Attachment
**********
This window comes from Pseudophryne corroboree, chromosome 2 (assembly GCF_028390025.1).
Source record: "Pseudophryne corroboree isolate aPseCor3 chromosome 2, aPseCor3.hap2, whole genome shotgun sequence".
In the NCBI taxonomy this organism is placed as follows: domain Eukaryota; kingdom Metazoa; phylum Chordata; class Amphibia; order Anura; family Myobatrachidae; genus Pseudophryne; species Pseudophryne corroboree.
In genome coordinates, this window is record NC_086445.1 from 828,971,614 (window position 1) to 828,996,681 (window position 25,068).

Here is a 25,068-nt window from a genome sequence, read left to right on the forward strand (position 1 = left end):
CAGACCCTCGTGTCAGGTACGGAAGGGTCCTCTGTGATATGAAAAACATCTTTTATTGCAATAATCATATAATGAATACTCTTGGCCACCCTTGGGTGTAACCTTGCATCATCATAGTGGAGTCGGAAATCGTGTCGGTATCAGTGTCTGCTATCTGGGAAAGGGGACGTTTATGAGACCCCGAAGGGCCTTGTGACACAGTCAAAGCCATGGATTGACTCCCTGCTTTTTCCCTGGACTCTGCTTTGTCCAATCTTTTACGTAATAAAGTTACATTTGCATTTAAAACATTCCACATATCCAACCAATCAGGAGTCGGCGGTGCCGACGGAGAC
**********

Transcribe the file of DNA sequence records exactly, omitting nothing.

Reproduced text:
This window comes from Pseudophryne corroboree, chromosome 2 (assembly GCF_028390025.1).
Source record: "Pseudophryne corroboree isolate aPseCor3 chromosome 2, aPseCor3.hap2, whole genome shotgun sequence".
In the NCBI taxonomy this organism is placed as follows: domain Eukaryota; kingdom Metazoa; phylum Chordata; class Amphibia; order Anura; family Myobatrachidae; genus Pseudophryne; species Pseudophryne corroboree.
In genome coordinates, this window is record NC_086445.1 from 828,971,614 (window position 1) to 828,996,681 (window position 25,068).

Here is a 25,068-nt window from a genome sequence, read left to right on the forward strand (position 1 = left end):
CAGACCCTCGTGTCAGGTACGGAAGGGTCCTCTGTGATATGAAAAACATCTTTTATTGCAATAATCATATAATGAATACTCTTGGCCACCCTTGGGTGTAACCTTGCATCATCATAGTGGAGTCGGAAATCGTGTCGGTATCAGTGTCTGCTATCTGGGAAAGGGGACGTTTATGAGACCCCGAAGGGCCTTGTGACACAGTCAAAGCCATGGATTGACTCCCTGCTTTTTCCCTGGACTCTGCTTTGTCCAATCTTTTACGTAATAAAGTTACATTTGCATTTAAAACATTCCACATATCCAACCAATCAGGAGTCGGCGGTGCCGACGGAGAC